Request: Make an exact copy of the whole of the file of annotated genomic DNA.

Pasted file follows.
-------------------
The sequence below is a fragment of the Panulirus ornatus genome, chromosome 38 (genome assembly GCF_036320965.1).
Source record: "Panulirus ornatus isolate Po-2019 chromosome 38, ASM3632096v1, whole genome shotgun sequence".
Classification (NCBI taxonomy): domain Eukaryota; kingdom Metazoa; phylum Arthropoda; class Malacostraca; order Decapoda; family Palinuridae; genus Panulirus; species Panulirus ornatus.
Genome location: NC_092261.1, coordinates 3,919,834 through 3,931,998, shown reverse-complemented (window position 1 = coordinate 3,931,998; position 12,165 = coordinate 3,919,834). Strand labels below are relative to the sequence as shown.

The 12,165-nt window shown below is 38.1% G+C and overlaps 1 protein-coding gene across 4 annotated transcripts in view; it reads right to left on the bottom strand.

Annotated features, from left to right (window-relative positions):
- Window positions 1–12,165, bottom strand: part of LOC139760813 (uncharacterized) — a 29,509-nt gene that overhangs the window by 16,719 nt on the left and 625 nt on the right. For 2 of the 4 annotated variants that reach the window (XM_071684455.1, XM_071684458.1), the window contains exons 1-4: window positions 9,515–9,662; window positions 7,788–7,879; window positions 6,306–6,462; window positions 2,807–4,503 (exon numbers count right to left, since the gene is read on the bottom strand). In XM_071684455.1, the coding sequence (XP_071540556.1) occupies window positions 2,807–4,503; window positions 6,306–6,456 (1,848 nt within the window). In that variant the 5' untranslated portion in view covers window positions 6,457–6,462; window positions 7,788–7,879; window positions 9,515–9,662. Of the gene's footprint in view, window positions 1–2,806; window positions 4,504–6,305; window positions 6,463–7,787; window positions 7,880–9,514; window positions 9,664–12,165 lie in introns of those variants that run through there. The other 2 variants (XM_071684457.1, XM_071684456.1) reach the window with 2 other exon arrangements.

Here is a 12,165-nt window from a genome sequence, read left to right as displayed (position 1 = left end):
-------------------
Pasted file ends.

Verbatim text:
The sequence below is a fragment of the Panulirus ornatus genome, chromosome 38 (genome assembly GCF_036320965.1).
Source record: "Panulirus ornatus isolate Po-2019 chromosome 38, ASM3632096v1, whole genome shotgun sequence".
Classification (NCBI taxonomy): domain Eukaryota; kingdom Metazoa; phylum Arthropoda; class Malacostraca; order Decapoda; family Palinuridae; genus Panulirus; species Panulirus ornatus.
Genome location: NC_092261.1, coordinates 3,919,834 through 3,931,998, shown reverse-complemented (window position 1 = coordinate 3,931,998; position 12,165 = coordinate 3,919,834). Strand labels below are relative to the sequence as shown.

The 12,165-nt window shown below is 38.1% G+C and overlaps 1 protein-coding gene across 4 annotated transcripts in view; it reads right to left on the bottom strand.

Annotated features, from left to right (window-relative positions):
- Window positions 1–12,165, bottom strand: part of LOC139760813 (uncharacterized) — a 29,509-nt gene that overhangs the window by 16,719 nt on the left and 625 nt on the right. For 2 of the 4 annotated variants that reach the window (XM_071684455.1, XM_071684458.1), the window contains exons 1-4: window positions 9,515–9,662; window positions 7,788–7,879; window positions 6,306–6,462; window positions 2,807–4,503 (exon numbers count right to left, since the gene is read on the bottom strand). In XM_071684455.1, the coding sequence (XP_071540556.1) occupies window positions 2,807–4,503; window positions 6,306–6,456 (1,848 nt within the window). In that variant the 5' untranslated portion in view covers window positions 6,457–6,462; window positions 7,788–7,879; window positions 9,515–9,662. Of the gene's footprint in view, window positions 1–2,806; window positions 4,504–6,305; window positions 6,463–7,787; window positions 7,880–9,514; window positions 9,664–12,165 lie in introns of those variants that run through there. The other 2 variants (XM_071684457.1, XM_071684456.1) reach the window with 2 other exon arrangements.

Here is a 12,165-nt window from a genome sequence, read left to right as displayed (position 1 = left end):